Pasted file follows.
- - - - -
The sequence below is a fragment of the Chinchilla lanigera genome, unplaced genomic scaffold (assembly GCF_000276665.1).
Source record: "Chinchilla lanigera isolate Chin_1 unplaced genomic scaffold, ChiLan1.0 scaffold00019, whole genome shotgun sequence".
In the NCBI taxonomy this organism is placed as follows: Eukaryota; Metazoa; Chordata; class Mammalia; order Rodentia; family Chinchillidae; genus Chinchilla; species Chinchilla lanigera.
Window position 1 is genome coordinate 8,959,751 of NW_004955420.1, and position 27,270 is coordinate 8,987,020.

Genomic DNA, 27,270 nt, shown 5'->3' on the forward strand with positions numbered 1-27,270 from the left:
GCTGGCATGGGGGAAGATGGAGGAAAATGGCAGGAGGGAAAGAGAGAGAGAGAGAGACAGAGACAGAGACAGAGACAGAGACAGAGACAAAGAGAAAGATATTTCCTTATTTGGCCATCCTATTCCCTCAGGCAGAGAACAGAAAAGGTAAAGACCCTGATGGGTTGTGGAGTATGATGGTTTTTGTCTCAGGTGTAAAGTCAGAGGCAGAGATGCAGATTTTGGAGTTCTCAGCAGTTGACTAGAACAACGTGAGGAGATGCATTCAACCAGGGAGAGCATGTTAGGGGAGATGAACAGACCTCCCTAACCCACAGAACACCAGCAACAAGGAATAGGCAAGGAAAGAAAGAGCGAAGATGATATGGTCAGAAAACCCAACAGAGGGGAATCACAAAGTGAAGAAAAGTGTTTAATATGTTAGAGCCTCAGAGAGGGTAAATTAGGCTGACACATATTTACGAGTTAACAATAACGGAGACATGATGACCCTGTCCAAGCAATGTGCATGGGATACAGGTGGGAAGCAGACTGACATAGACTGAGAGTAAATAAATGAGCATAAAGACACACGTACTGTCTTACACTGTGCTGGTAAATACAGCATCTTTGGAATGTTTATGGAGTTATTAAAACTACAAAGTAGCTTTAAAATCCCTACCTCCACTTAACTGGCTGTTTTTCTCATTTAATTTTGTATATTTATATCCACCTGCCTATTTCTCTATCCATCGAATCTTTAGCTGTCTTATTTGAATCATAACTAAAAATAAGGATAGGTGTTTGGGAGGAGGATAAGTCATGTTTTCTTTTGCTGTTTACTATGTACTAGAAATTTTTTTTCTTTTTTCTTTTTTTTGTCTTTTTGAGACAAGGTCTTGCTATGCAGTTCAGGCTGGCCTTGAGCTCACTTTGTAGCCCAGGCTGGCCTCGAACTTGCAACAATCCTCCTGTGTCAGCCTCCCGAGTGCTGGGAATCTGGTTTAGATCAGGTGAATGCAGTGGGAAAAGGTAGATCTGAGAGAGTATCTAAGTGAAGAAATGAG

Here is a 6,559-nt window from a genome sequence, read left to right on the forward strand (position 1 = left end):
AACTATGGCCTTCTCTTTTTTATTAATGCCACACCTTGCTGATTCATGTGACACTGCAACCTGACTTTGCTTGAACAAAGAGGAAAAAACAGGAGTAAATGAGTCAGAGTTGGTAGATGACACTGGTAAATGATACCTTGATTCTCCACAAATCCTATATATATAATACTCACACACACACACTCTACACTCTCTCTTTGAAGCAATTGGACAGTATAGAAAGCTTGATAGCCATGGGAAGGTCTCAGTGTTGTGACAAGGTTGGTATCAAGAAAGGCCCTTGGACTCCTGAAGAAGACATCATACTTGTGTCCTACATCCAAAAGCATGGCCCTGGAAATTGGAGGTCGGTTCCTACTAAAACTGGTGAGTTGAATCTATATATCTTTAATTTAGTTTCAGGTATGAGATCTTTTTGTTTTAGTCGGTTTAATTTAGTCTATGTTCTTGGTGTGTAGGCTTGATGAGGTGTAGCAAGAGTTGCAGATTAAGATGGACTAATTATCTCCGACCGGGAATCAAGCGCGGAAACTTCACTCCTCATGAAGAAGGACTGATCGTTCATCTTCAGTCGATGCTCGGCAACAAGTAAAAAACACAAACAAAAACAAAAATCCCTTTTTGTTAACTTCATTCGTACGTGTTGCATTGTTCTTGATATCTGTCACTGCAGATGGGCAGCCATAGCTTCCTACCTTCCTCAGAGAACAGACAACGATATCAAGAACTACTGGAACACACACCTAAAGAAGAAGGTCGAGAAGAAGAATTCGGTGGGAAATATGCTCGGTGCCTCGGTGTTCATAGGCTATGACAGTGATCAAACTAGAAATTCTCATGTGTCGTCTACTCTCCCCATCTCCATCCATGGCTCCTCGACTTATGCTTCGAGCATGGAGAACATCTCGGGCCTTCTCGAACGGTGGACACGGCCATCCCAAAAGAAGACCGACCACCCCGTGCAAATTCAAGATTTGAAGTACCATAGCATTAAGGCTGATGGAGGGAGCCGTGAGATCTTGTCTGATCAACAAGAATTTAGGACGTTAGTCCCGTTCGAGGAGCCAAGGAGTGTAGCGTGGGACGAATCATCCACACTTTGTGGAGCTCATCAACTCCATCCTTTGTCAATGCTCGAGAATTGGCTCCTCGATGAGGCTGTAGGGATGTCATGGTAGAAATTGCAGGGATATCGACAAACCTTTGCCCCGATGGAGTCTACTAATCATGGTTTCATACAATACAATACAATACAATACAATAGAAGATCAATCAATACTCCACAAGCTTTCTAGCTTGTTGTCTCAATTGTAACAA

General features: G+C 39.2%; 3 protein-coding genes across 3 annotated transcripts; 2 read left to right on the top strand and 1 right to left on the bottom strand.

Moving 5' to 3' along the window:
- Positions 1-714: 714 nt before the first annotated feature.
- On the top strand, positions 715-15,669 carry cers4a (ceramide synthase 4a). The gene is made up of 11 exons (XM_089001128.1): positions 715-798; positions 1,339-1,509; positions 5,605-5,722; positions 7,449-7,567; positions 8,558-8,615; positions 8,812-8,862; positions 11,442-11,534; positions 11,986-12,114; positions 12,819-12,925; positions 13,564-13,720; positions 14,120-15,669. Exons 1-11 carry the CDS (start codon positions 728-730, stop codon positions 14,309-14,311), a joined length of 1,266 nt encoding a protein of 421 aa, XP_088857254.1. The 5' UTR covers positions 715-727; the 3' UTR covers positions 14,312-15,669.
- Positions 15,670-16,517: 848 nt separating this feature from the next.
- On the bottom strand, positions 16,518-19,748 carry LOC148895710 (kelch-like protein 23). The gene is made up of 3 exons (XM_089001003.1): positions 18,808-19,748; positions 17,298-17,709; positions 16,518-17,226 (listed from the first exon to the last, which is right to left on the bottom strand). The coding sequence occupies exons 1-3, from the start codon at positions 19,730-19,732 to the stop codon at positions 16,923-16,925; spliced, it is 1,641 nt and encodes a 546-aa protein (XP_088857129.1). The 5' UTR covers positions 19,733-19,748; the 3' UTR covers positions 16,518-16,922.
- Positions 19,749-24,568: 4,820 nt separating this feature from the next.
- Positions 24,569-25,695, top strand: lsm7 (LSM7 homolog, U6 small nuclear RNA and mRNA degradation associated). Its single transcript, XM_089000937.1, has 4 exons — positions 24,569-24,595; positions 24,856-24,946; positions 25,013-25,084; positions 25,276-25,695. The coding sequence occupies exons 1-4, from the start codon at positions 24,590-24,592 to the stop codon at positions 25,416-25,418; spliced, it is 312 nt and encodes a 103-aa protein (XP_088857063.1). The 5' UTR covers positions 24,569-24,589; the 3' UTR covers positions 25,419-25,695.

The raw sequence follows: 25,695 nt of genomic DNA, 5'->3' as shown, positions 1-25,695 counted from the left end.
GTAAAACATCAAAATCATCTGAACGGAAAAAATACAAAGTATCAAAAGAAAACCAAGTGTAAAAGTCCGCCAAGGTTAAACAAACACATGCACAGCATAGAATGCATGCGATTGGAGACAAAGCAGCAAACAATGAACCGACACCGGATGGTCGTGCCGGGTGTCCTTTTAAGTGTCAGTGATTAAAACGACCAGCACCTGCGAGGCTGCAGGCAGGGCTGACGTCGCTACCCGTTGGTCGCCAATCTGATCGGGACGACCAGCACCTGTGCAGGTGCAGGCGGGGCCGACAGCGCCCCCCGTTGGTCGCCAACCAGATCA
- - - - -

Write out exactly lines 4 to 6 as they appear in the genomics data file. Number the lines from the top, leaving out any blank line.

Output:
Window position 1 is genome coordinate 8,959,751 of NW_004955420.1, and position 27,270 is coordinate 8,987,020.

Genomic DNA, 27,270 nt, shown 5'->3' on the forward strand with positions numbered 1-27,270 from the left:
GCTGGCATGGGGGAAGATGGAGGAAAATGGCAGGAGGGAAAGAGAGAGAGAGAGAGACAGAGACAGAGACAGAGACAGAGACAGAGACAAAGAGAAAGATATTTCCTTATTTGGCCATCCTATTCCCTCAGGCAGAGAACAGAAAAGGTAAAGACCCTGATGGGTTGTGGAGTATGATGGTTTTTGTCTCAGGTGTAAAGTCAGAGGCAGAGATGCAGATTTTGGAGTTCTCAGCAGTTGACTAGAACAACGTGAGGAGATGCATTCAACCAGGGAGAGCATGTTAGGGGAGATGAACAGACCTCCCTAACCCACAGAACACCAGCAACAAGGAATAGGCAAGGAAAGAAAGAGCGAAGATGATATGGTCAGAAAACCCAACAGAGGGGAATCACAAAGTGAAGAAAAGTGTTTAATATGTTAGAGCCTCAGAGAGGGTAAATTAGGCTGACACATATTTACGAGTTAACAATAACGGAGACATGATGACCCTGTCCAAGCAATGTGCATGGGATACAGGTGGGAAGCAGACTGACATAGACTGAGAGTAAATAAATGAGCATAAAGACACACGTACTGTCTTACACTGTGCTGGTAAATACAGCATCTTTGGAATGTTTATGGAGTTATTAAAACTACAAAGTAGCTTTAAAATCCCTACCTCCACTTAACTGGCTGTTTTTCTCATTTAATTTTGTATATTTATATCCACCTGCCTATTTCTCTATCCATCGAATCTTTAGCTGTCTTATTTGAATCATAACTAAAAATAAGGATAGGTGTTTGGGAGGAGGATAAGTCATGTTTTCTTTTGCTGTTTACTATGTACTAGAAATTTTTTTTCTTTTTTCTTTTTTTTGTCTTTTTGAGACAAGGTCTTGCTATGCAGTTCAGGCTGGCCTTGAGCTCACTTTGTAGCCCAGGCTGGCCTCGAACTTGCAACAATCCTCCTGTGTCAGCCTCCCGAGTGCTGGGAATCTGGTTTAGATCAGGTGAATGCAGTGGGAAAAGGTAGATCTGAGAGAGTATCTAAGTGAAGAAATGAG